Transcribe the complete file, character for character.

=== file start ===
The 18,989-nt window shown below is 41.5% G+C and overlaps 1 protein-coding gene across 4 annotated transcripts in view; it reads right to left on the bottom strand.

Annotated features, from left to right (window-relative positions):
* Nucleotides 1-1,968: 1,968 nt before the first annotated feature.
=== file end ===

The 18,989-nt window shown below is 41.5% G+C and overlaps 1 protein-coding gene across 4 annotated transcripts in view; it reads right to left on the bottom strand.

Annotated features, from left to right (window-relative positions):
* Nucleotides 1-1,968: 1,968 nt before the first annotated feature.